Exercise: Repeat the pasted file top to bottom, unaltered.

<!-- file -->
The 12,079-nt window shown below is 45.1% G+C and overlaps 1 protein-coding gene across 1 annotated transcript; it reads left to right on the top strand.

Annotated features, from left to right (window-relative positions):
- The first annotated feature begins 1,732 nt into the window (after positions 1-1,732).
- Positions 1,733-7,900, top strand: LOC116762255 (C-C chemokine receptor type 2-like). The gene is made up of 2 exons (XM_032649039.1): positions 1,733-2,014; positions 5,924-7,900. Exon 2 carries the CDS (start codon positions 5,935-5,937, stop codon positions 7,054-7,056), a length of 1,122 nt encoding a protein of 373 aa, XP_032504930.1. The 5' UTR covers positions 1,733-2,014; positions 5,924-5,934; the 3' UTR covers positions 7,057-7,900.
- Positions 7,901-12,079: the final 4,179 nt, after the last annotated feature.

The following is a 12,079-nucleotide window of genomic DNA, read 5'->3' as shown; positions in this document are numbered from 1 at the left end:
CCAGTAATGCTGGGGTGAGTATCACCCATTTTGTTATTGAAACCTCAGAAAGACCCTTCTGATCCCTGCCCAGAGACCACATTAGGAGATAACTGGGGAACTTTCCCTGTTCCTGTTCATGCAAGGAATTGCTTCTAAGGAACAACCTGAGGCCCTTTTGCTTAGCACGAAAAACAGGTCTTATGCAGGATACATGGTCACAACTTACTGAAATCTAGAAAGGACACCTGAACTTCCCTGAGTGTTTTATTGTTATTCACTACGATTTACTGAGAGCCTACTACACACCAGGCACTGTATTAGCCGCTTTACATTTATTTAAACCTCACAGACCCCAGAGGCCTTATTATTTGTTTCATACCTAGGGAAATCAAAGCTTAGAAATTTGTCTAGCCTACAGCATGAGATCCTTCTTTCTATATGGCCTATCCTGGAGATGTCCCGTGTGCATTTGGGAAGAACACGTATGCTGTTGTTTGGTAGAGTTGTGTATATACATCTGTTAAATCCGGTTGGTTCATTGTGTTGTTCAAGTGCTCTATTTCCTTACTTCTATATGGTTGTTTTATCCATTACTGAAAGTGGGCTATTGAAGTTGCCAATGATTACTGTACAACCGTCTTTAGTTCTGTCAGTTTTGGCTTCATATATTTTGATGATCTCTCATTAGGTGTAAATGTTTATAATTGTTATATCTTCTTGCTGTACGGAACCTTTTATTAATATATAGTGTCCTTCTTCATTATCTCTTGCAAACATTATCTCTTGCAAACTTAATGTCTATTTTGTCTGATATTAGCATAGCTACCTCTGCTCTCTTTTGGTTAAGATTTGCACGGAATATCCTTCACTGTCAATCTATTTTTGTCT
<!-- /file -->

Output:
The 12,079-nt window shown below is 45.1% G+C and overlaps 1 protein-coding gene across 1 annotated transcript; it reads left to right on the top strand.

Annotated features, from left to right (window-relative positions):
- The first annotated feature begins 1,732 nt into the window (after positions 1-1,732).
- Positions 1,733-7,900, top strand: LOC116762255 (C-C chemokine receptor type 2-like). The gene is made up of 2 exons (XM_032649039.1): positions 1,733-2,014; positions 5,924-7,900. Exon 2 carries the CDS (start codon positions 5,935-5,937, stop codon positions 7,054-7,056), a length of 1,122 nt encoding a protein of 373 aa, XP_032504930.1. The 5' UTR covers positions 1,733-2,014; positions 5,924-5,934; the 3' UTR covers positions 7,057-7,900.
- Positions 7,901-12,079: the final 4,179 nt, after the last annotated feature.

The following is a 12,079-nucleotide window of genomic DNA, read 5'->3' as shown; positions in this document are numbered from 1 at the left end:
CCAGTAATGCTGGGGTGAGTATCACCCATTTTGTTATTGAAACCTCAGAAAGACCCTTCTGATCCCTGCCCAGAGACCACATTAGGAGATAACTGGGGAACTTTCCCTGTTCCTGTTCATGCAAGGAATTGCTTCTAAGGAACAACCTGAGGCCCTTTTGCTTAGCACGAAAAACAGGTCTTATGCAGGATACATGGTCACAACTTACTGAAATCTAGAAAGGACACCTGAACTTCCCTGAGTGTTTTATTGTTATTCACTACGATTTACTGAGAGCCTACTACACACCAGGCACTGTATTAGCCGCTTTACATTTATTTAAACCTCACAGACCCCAGAGGCCTTATTATTTGTTTCATACCTAGGGAAATCAAAGCTTAGAAATTTGTCTAGCCTACAGCATGAGATCCTTCTTTCTATATGGCCTATCCTGGAGATGTCCCGTGTGCATTTGGGAAGAACACGTATGCTGTTGTTTGGTAGAGTTGTGTATATACATCTGTTAAATCCGGTTGGTTCATTGTGTTGTTCAAGTGCTCTATTTCCTTACTTCTATATGGTTGTTTTATCCATTACTGAAAGTGGGCTATTGAAGTTGCCAATGATTACTGTACAACCGTCTTTAGTTCTGTCAGTTTTGGCTTCATATATTTTGATGATCTCTCATTAGGTGTAAATGTTTATAATTGTTATATCTTCTTGCTGTACGGAACCTTTTATTAATATATAGTGTCCTTCTTCATTATCTCTTGCAAACATTATCTCTTGCAAACTTAATGTCTATTTTGTCTGATATTAGCATAGCTACCTCTGCTCTCTTTTGGTTAAGATTTGCACGGAATATCCTTCACTGTCAATCTATTTTTGTCT